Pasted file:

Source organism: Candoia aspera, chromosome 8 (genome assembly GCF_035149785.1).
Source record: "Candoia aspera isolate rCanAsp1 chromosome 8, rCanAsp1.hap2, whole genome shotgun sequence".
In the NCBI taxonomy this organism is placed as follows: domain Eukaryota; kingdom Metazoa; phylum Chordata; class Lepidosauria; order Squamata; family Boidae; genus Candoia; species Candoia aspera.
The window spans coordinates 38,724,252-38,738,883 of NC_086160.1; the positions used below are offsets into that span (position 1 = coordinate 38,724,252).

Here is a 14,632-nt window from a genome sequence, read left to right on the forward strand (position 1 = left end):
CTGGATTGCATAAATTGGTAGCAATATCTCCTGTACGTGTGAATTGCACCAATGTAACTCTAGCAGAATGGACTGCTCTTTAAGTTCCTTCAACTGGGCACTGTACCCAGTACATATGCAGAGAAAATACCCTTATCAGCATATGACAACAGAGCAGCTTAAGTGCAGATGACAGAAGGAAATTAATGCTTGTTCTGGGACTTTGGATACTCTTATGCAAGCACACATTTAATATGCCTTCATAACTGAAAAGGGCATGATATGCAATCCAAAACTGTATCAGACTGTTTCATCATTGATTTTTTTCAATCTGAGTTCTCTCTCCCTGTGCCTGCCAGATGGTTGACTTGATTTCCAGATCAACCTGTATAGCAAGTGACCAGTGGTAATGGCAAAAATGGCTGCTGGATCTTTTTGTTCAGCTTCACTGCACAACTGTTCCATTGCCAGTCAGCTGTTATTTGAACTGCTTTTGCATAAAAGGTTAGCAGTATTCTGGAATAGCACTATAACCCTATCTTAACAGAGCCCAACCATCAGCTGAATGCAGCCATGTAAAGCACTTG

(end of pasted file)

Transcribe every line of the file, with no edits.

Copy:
Source organism: Candoia aspera, chromosome 8 (genome assembly GCF_035149785.1).
Source record: "Candoia aspera isolate rCanAsp1 chromosome 8, rCanAsp1.hap2, whole genome shotgun sequence".
In the NCBI taxonomy this organism is placed as follows: domain Eukaryota; kingdom Metazoa; phylum Chordata; class Lepidosauria; order Squamata; family Boidae; genus Candoia; species Candoia aspera.
The window spans coordinates 38,724,252-38,738,883 of NC_086160.1; the positions used below are offsets into that span (position 1 = coordinate 38,724,252).

Here is a 14,632-nt window from a genome sequence, read left to right on the forward strand (position 1 = left end):
CTGGATTGCATAAATTGGTAGCAATATCTCCTGTACGTGTGAATTGCACCAATGTAACTCTAGCAGAATGGACTGCTCTTTAAGTTCCTTCAACTGGGCACTGTACCCAGTACATATGCAGAGAAAATACCCTTATCAGCATATGACAACAGAGCAGCTTAAGTGCAGATGACAGAAGGAAATTAATGCTTGTTCTGGGACTTTGGATACTCTTATGCAAGCACACATTTAATATGCCTTCATAACTGAAAAGGGCATGATATGCAATCCAAAACTGTATCAGACTGTTTCATCATTGATTTTTTTCAATCTGAGTTCTCTCTCCCTGTGCCTGCCAGATGGTTGACTTGATTTCCAGATCAACCTGTATAGCAAGTGACCAGTGGTAATGGCAAAAATGGCTGCTGGATCTTTTTGTTCAGCTTCACTGCACAACTGTTCCATTGCCAGTCAGCTGTTATTTGAACTGCTTTTGCATAAAAGGTTAGCAGTATTCTGGAATAGCACTATAACCCTATCTTAACAGAGCCCAACCATCAGCTGAATGCAGCCATGTAAAGCACTTG